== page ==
“Alas!” cried the old man, “I thought for one moment that my work was accomplished; but I must have deceived myself in some of the details. I shall have no peace until I clear up my doubts. I am about to travel; I go to Turkey, Asia, Greece, in search of models. I must compare my picture with various types of Nature. It may be that I have up there,” he added, letting a smile of satisfaction flicker on his lip, “Nature herself. At times I am half afraid that a brush may wake this woman, and that she will disappear from sight.”
He rose suddenly, as if to depart at once. “Wait,” exclaimed Porbus. “I have come in time to spare you the costs and fatigues of such a journey.”
“How so?” asked Frenhofer, surprised.
“Young Poussin is beloved by a woman whose incomparable beauty is without imperfection. But, my dear master, if he consents to lend her to you, at least you must let us see your picture.”
The old man remained standing, motionless, in a state bordering on stupefaction. “What!” he at last exclaimed, mournfully. “Show my creature, my spouse?—tear off the veil with which I have chastely hidden my joy? It would be prostitution! For ten years I have lived with this woman; she is mine, mine alone! she loves me! Has she not smiled upon me as, touch by touch, I painted her? She has a soul,—the soul with which I endowed her. She would blush if other eyes than mine beheld her. Let her be seen?—where is the husband, the lover, so debased as to lend his wife to dishonor? When you paint a picture for the court you do not put your whole soul into it; you sell to courtiers your tricked-out lay-figures. My painting is not a picture; it is a sentiment, a passion! Born in my atelier, she must remain a virgin there. She shall not leave it unclothed. Poesy and women give themselves bare, like truth, to lovers only. Have we the model of Raphael, the Angelica of Ariosto, the Beatrice of Dante? No, we see but their semblance. Well, the work which I keep hidden behind bolts and bars is an exception to all other art. It is not a canvas; it is a woman,—a woman with whom I weep and laugh and think and talk. Would you have me resign the joy of ten years, as I might throw away a worn-out doublet? Shall I, in a moment, cease to be father, lover, creator?—this woman is not a creature; she is my creation. Bring your young man; I will give him my treasures,—paintings of Correggio, Michael-Angelo, Titian; I will kiss the print of his feet in the dust,—but make him my rival? Shame upon me! Ha! I am more a lover than I am a painter. I shall have the strength to burn my Nut-girl ere I render my last sigh; but suffer her to endure the glance of a man, a young man, a painter?—No, no! I would kill on the morrow the man who polluted her with a look! I would kill you,—you, my friend,—if you did not worship her on your knees; and think you I would submit my idol to the cold eyes and stupid criticisms of fools? Ah, love is a mystery! its life is in the depths of the soul; it dies when a man says, even to his friend, Here is she whom I love.”
The old man seemed to renew his youth; his eyes had the brilliancy and fire of life, his pale cheeks blushed a vivid red, his hands trembled. Porbus, amazed by the passionate violence with which he uttered these words, knew not how to answer a feeling so novel and yet so profound. Was the old man under the thraldom of an artist’s fancy? Or did these ideas flow from the unspeakable fanaticism produced at times in every mind by the long gestation of a noble work? Was it possible to bargain with this strange and whimsical being?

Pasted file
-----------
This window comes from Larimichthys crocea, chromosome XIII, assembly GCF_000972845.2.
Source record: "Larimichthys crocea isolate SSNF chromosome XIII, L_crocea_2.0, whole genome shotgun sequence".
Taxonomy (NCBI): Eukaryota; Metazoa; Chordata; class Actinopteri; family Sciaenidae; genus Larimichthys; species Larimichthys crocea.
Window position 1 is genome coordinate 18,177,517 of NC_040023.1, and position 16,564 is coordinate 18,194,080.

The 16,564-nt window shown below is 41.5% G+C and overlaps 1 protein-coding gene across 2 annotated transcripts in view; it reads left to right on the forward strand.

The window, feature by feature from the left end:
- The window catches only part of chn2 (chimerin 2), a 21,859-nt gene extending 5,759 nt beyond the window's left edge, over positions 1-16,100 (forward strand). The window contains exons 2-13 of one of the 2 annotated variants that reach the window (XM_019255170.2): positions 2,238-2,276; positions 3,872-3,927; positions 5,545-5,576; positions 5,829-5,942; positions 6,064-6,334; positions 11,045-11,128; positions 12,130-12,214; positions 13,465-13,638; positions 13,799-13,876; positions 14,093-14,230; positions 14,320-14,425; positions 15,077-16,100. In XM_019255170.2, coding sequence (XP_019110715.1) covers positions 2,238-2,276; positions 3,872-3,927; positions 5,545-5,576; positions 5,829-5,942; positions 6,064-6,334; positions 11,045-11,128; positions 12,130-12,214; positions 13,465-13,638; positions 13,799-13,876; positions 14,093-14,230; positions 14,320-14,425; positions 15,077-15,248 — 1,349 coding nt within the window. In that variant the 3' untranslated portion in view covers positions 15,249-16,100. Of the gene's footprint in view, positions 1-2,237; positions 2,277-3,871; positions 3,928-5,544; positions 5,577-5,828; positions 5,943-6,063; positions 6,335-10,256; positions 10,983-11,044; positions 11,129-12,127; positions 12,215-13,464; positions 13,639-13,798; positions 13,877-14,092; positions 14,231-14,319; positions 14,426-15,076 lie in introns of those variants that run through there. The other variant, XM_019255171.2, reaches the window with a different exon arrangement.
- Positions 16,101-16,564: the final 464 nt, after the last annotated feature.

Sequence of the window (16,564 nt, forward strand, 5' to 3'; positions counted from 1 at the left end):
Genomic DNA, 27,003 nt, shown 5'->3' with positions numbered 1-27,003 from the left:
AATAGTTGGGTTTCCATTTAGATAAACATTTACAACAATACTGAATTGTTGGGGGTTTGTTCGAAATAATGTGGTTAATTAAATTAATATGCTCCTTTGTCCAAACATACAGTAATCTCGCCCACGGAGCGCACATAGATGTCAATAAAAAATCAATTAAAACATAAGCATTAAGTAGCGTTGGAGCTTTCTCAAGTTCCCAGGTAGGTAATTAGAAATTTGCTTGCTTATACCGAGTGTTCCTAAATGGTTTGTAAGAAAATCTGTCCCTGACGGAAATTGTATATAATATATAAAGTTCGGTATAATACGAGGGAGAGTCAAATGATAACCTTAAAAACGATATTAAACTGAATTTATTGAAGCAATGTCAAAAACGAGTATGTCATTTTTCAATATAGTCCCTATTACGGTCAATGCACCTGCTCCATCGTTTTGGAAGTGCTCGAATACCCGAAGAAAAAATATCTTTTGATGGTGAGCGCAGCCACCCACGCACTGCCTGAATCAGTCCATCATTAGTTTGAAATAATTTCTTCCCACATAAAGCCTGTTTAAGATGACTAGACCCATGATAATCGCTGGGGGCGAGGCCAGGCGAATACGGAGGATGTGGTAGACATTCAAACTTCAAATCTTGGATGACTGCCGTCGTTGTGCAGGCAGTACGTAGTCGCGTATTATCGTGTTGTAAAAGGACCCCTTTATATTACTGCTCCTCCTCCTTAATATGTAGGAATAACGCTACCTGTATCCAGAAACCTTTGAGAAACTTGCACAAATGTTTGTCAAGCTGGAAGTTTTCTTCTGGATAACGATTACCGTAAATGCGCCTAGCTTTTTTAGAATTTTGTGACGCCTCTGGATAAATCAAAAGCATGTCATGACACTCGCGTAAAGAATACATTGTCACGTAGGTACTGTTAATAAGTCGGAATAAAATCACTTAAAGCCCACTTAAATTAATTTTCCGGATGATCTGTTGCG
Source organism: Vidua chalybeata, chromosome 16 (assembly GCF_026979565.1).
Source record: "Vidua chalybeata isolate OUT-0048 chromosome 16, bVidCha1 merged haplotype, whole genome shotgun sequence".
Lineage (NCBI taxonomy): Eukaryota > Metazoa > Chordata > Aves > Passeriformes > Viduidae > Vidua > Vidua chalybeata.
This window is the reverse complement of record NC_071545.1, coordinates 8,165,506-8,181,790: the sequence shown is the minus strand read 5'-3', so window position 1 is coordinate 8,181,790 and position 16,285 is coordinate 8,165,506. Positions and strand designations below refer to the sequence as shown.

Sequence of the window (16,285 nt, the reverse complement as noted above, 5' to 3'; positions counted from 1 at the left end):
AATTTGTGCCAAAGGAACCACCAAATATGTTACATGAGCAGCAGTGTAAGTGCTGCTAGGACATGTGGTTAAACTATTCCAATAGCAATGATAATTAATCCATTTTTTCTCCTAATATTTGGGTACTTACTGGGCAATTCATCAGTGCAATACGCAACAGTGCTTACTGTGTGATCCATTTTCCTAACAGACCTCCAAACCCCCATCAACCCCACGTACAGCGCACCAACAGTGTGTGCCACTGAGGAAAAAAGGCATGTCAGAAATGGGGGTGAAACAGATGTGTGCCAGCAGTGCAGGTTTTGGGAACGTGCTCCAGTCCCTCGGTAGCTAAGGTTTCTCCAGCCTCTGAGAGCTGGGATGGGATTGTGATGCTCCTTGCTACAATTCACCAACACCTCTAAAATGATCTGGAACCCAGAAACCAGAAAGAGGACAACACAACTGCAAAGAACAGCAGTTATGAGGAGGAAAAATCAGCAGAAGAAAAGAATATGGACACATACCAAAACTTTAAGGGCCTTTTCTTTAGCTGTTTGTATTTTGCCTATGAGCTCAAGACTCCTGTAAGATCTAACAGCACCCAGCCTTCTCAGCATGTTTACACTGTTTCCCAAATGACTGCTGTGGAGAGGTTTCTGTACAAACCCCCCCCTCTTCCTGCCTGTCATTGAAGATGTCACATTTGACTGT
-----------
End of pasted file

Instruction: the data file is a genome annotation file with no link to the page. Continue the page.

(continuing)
Filled with such thoughts, Porbus said to the old man, “Is it not woman for woman? Poussin lends his mistress to your eyes.”
“What sort of mistress is that?” cried Frenhofer. “She will betray him sooner or later. Mine will be to me forever faithful.”
“Well,” returned Porbus, “then let us say no more. But before you find, even in Asia, a woman as beautiful, as perfect, as the one I speak of, you may be dead, and your picture forever unfinished.”
“Oh, it is finished!” said Frenhofer. “Whoever sees it will find a woman lying on a velvet bed, beneath curtains; perfumes are exhaling from a golden tripod by her side: he will be tempted to take the tassels of the cord that holds back the curtain; he will think he sees the bosom of Catherine Lescaut,—a model called the Beautiful Nut-girl; he will see it rise and fall with the movement of her breathing. Yet—I wish I could be sure—”
“Go to Asia, then,” said Porbus hastily, fancying he saw some hesitation in the old man’s eye.
Porbus made a few steps towards the door of the room. At this moment Gillette and Nicolas Poussin reached the entrance of the house. As the young girl was about to enter, she dropped the arm of her lover and shrank back as if overcome by a presentiment. “What am I doing here?” she said to Poussin, in a deep voice, looking at him fixedly.
“Gillette, I leave you mistress of your actions; I will obey your will. You are my conscience, my glory. Come home; I shall be happy, perhaps, if you, yourself—”
“Have I a self when you speak thus to me? Oh, no! I am but a child. Come,” she continued, seeming to make a violent effort. “If our love perishes, if I put into my heart a long regret, thy fame shall be the guerdon of my obedience to thy will. Let us enter. I may yet live again,—a memory on thy palette.”
Opening the door of the house the two lovers met Porbus coming out. Astonished at the beauty of the young girl, whose eyes were still wet with tears, he caught her all trembling by the hand and led her to the old master.
“There!” he cried; “is she not worth all the masterpieces in the world?”